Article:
First published: 1962

Type of work: Novel

Two sisters entangled in murder and madness face society’s curses.

We Have Always Lived in the Castle was Jackson’s only novel written in the first-person voice. She uses this viewpoint to introduce one of the most charming psychopaths in literature. Mary Catherine (Merricat) Blackwood tells the reader important things about herself in the first few sentences: She is eighteen years old, she lives with her sister, she dislikes washing herself, but likes her sister Constance. She then states bluntly, “Everyone else in my family is dead.”

Merricat and her sister, Constance, live with their invalid Uncle Julian on the fine old Blackwood estate. The property is completely enclosed, padlocked and isolated. Twice a week, Merricat goes into the village to get groceries and library books. Twice a week, she endures jibes and unfriendly glances as she performs her errands. It becomes clear that the Blackwoods and the villagers despise each other.

Throughout the book, Jackson portrays Mary Catherine as a sympathetic character—with a few bizarre traits. Merricat is incredibly rigid. She schedules every activity, determined to maintain the status quo. She fantasizes about being on the Moon, far from Earth, in a sterile, changeless place. To ensure that her home and life stay intact, she places magical “safeguards” around the property and checks them weekly as she walks the grounds with her cat, Jonah. Her life is perfectly foursquare, measured and determined; one routine follows another, day after day.

Constance, Merricat’s older sister, appears perfectly normal, except for the fact that she is a complete recluse who never leaves the house. As the story unfolds, the reader learns that the Blackwood house was the site of a massacre which only Uncle Julian, Constance, and Merricat survived. One evening, six years before the novel opens, when Merricat was punished by being sent to bed without dinner, most members of her family—her mother, father, brother, uncle and aunt—were poisoned by arsenic in the sugared berries. Constance always prepared the meals, but she did not eat the berries. She was arrested, tried, and acquitted, but from then on the people of the village shunned the Blackwoods.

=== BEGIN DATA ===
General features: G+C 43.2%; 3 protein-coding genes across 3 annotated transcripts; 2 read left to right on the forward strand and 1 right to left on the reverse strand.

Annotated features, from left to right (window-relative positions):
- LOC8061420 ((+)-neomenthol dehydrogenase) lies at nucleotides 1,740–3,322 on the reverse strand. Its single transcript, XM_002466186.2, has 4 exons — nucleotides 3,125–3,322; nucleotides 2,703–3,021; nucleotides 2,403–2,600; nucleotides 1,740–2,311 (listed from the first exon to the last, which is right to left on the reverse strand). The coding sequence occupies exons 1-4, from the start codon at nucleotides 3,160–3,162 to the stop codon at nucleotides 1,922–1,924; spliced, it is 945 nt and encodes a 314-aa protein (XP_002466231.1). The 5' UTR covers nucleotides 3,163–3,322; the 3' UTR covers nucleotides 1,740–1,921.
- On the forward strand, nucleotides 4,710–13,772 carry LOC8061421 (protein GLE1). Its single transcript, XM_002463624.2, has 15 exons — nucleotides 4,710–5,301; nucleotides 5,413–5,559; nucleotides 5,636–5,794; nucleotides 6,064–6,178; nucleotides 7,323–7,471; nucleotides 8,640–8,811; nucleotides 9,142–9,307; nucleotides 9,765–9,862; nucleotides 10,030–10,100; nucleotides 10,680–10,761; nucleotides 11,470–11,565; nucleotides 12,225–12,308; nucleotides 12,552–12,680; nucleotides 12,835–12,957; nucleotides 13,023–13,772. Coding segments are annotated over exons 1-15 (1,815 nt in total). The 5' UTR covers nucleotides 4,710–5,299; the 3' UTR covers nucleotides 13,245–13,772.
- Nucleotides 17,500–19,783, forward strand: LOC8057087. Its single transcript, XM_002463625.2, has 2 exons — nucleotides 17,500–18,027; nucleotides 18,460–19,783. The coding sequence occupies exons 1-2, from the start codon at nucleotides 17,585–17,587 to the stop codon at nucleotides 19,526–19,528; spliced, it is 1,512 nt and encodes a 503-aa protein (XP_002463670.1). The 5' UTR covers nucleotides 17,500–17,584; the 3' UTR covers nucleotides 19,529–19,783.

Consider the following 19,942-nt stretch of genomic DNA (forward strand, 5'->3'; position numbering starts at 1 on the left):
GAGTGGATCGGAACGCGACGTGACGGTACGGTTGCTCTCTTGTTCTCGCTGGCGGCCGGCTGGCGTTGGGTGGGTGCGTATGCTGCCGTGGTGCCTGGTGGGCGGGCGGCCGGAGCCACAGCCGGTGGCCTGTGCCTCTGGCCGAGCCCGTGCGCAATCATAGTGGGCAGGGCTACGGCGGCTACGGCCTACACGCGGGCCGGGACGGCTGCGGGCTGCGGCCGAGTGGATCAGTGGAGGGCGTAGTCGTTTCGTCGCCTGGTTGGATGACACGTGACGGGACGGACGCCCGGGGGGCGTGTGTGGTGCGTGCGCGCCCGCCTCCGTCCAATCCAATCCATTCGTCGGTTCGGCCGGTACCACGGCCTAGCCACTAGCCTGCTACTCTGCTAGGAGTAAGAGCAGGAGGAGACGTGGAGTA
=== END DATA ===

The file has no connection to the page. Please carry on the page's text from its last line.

A catalyst for change occurs when Cousin Charles comes to live in the mansion. Charles quickly becomes Merricat’s nemesis. He hints that her odd behavior could lead to her being confined in an institution. He follows her around and discovers her cache of silver coins. He tries to convince Constance to leave the Blackwood house, to show him the combination to the safe, and to get rid of Merricat.

Merricat decides that he is an evil demon that must be exorcised. Her method of ridding the house of him is to knock his still-burning pipe into a wastebasket. Within a short time, the fine old Blackwood mansion is in flames. The villagers gather to watch the house burn, and then, in a mob frenzy, begin throwing rocks through the windows. After the fire is extinguished, the mob rushes inside the house. They crush and scatter the sisters’ belongings. Uncle Julian dies of a heart attack. To a normal mind, all of this would be a catastrophe. For Merricat, it is the beginning of a wonderful life of perfect isolation, just herself and Constance. She remarks that the house, with its roof partially destroyed from the fire, now resembles a castle with turrets.

We Have Always Lived in the Castle was a best seller and named one of Time magazine’s Ten Best Novels of 1962. It could be considered Jackson’s most complete book. She intertwines several themes in this novel. The supernatural makes its appearance in Merricat, who believes in spells, magic talismans, and witchcraft. She even has a familiar, her cat Jonah. Jackson depicts Merricat’s damaged mind so casually that the girl’s psychosis seems perfectly ordinary. Through the relationship between the Blackwoods and the villagers, she illuminates social evil and mob violence. The isolated family home is a character in the book, a kind of mausoleum; all of the dead parents’ belongings are kept in exactly the same places and cleaned weekly. The house, or “castle,” is an eternal shrine. Jackson weaves together madness, magic, and social isolation, elements that fascinated her and continue to intrigue her readers.